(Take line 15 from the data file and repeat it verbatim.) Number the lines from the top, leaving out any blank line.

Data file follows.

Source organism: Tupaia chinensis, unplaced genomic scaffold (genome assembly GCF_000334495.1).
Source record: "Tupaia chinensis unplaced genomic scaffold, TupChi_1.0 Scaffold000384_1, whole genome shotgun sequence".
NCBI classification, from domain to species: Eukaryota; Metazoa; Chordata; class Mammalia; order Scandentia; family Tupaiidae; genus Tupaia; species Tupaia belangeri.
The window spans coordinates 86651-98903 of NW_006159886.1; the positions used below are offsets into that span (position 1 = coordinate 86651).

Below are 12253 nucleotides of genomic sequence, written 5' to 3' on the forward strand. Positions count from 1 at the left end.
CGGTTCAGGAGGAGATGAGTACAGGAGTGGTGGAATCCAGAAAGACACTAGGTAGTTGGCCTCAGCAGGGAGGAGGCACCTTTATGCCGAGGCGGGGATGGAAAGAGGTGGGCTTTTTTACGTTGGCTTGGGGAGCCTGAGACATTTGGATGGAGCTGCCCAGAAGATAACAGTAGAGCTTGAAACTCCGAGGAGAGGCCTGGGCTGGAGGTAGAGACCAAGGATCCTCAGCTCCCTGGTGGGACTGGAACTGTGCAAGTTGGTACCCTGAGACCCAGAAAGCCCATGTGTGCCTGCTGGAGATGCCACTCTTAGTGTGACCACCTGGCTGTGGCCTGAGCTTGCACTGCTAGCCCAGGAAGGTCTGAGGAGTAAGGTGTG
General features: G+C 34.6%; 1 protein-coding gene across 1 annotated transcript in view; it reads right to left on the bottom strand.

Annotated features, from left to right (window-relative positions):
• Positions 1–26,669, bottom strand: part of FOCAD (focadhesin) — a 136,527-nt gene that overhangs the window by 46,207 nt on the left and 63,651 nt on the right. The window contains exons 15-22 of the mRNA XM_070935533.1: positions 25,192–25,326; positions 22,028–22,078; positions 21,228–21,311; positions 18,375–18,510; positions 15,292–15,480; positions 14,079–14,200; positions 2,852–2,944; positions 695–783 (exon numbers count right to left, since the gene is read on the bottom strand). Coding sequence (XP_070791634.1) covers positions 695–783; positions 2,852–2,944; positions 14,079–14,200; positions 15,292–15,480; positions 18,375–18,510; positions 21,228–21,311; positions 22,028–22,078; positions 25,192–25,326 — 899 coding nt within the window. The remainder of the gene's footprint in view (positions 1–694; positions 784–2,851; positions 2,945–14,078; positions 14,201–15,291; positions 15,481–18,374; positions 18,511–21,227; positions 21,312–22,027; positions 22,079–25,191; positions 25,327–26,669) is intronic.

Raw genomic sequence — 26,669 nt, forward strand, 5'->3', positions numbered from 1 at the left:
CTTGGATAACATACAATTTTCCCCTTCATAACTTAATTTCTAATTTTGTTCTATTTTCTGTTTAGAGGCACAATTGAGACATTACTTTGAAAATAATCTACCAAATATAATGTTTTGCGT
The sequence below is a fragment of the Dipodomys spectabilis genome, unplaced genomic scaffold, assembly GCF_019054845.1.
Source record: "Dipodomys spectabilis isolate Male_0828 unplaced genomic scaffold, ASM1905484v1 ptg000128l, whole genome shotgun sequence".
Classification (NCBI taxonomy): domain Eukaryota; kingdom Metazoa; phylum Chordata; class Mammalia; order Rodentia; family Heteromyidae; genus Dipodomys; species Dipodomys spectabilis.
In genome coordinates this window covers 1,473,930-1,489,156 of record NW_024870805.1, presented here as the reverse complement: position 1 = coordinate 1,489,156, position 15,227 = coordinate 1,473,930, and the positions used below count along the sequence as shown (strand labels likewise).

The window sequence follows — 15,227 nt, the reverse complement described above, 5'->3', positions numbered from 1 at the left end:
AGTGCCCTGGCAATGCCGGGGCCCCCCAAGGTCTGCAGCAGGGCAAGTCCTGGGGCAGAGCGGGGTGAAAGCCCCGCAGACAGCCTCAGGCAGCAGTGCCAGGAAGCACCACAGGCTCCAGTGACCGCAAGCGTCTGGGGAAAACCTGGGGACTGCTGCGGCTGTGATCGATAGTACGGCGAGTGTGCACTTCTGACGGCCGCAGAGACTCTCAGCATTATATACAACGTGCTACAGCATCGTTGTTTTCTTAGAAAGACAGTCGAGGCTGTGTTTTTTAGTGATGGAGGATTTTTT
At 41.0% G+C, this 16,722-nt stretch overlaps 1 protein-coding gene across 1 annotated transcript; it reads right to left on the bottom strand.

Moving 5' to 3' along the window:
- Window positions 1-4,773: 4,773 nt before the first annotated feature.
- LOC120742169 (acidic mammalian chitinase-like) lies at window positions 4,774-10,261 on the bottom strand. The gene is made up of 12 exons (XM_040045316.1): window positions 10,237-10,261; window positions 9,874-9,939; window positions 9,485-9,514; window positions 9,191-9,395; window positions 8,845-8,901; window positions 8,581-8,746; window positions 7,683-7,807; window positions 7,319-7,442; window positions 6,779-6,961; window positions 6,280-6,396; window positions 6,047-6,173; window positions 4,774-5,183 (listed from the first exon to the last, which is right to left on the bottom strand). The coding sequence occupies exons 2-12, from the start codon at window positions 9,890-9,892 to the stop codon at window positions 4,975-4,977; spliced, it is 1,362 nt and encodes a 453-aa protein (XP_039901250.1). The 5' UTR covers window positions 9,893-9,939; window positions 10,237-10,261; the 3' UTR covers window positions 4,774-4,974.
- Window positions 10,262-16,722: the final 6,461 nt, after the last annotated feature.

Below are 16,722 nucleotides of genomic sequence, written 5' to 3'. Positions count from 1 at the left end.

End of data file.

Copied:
In genome coordinates this window covers 1,473,930-1,489,156 of record NW_024870805.1, presented here as the reverse complement: position 1 = coordinate 1,489,156, position 15,227 = coordinate 1,473,930, and the positions used below count along the sequence as shown (strand labels likewise).